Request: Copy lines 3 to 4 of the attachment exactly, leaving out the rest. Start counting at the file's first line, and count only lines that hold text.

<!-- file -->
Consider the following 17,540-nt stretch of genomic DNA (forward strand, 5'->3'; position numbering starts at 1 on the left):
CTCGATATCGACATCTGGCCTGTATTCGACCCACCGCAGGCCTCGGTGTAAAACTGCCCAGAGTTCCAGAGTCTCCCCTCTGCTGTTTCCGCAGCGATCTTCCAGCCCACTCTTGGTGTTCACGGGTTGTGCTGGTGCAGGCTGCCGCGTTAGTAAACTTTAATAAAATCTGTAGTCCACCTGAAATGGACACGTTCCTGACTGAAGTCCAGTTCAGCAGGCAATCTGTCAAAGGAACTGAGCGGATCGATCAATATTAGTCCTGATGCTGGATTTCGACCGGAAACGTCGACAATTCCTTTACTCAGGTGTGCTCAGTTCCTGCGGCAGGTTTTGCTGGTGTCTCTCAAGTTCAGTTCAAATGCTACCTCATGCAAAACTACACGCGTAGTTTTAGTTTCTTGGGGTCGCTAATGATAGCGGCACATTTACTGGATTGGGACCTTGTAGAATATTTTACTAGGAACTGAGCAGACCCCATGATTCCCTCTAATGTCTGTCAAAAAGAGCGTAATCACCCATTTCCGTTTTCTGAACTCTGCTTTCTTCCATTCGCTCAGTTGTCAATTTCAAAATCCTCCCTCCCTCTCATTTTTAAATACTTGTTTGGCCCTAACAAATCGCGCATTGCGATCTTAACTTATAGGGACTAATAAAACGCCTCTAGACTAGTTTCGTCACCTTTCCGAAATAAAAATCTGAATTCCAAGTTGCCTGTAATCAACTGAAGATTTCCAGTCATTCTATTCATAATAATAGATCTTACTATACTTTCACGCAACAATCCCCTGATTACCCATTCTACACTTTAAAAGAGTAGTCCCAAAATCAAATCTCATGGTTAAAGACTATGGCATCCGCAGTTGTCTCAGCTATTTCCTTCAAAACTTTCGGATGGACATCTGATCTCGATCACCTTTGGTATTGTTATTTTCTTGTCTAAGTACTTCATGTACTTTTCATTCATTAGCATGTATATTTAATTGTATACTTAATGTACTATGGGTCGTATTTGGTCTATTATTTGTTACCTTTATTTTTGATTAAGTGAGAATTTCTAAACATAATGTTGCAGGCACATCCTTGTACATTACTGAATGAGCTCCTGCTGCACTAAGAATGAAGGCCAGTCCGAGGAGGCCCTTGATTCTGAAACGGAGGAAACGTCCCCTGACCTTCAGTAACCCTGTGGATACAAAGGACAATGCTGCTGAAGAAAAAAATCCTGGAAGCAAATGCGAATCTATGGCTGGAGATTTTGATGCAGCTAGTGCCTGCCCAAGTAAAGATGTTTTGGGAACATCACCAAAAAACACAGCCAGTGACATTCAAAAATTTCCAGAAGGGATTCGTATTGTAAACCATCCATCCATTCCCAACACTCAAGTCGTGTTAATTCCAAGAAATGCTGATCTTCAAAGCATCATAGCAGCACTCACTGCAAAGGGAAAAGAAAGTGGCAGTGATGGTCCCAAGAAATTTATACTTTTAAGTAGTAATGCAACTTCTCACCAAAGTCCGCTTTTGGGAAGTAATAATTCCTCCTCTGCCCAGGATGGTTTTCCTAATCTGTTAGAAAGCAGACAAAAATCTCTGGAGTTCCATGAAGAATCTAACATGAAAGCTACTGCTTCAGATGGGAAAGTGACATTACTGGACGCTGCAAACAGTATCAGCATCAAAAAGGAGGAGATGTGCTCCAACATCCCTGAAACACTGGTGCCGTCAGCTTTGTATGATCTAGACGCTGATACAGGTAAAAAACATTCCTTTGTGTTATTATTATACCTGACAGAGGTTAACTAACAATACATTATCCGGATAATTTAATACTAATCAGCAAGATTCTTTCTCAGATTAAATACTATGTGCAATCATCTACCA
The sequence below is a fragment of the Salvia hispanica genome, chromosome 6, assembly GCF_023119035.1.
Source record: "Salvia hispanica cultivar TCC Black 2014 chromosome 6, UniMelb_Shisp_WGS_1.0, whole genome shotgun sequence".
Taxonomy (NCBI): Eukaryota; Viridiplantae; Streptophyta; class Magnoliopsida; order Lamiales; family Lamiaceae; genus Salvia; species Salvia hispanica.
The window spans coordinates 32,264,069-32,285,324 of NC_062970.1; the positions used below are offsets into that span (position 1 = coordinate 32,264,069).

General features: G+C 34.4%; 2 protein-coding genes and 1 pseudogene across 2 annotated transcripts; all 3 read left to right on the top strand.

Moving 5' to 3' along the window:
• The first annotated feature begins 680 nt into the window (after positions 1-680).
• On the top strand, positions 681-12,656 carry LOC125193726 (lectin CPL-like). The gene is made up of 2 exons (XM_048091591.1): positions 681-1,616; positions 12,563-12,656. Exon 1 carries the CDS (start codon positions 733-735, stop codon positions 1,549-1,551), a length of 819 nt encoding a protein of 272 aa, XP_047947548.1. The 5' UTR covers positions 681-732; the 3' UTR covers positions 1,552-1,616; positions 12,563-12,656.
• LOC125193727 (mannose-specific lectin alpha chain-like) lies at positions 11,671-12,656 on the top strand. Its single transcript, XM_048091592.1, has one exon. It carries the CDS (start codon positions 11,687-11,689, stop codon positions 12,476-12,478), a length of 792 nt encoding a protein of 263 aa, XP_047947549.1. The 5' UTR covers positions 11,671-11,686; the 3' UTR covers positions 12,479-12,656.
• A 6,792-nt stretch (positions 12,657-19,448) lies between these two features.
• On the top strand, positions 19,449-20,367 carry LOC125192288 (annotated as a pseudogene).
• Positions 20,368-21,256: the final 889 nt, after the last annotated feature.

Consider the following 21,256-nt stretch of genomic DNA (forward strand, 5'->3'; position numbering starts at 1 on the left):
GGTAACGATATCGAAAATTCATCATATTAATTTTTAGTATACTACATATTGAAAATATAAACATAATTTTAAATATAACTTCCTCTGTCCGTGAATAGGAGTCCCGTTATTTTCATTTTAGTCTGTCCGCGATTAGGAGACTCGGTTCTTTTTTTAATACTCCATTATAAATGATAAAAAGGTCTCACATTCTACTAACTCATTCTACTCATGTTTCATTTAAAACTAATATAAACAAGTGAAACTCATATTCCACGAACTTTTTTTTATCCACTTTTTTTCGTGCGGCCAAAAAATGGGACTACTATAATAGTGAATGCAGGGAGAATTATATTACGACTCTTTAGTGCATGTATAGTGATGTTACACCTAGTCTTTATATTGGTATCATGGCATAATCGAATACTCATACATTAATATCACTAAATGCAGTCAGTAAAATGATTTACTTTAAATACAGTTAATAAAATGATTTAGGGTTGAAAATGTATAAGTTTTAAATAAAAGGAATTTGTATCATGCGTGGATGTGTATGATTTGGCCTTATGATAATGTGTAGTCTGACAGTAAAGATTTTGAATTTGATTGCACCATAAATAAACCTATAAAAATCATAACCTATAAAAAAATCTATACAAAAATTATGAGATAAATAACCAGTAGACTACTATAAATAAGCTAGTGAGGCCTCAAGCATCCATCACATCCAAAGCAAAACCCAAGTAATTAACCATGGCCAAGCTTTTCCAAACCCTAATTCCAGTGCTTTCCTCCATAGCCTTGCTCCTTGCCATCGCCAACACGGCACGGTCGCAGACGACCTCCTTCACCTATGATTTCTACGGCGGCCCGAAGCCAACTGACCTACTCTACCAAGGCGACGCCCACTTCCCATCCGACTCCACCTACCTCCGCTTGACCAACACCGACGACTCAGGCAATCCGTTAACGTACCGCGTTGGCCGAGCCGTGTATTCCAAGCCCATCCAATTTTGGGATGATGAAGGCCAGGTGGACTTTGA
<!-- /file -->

The sequence below is a fragment of the Salvia hispanica genome, chromosome 6, assembly GCF_023119035.1.
Source record: "Salvia hispanica cultivar TCC Black 2014 chromosome 6, UniMelb_Shisp_WGS_1.0, whole genome shotgun sequence".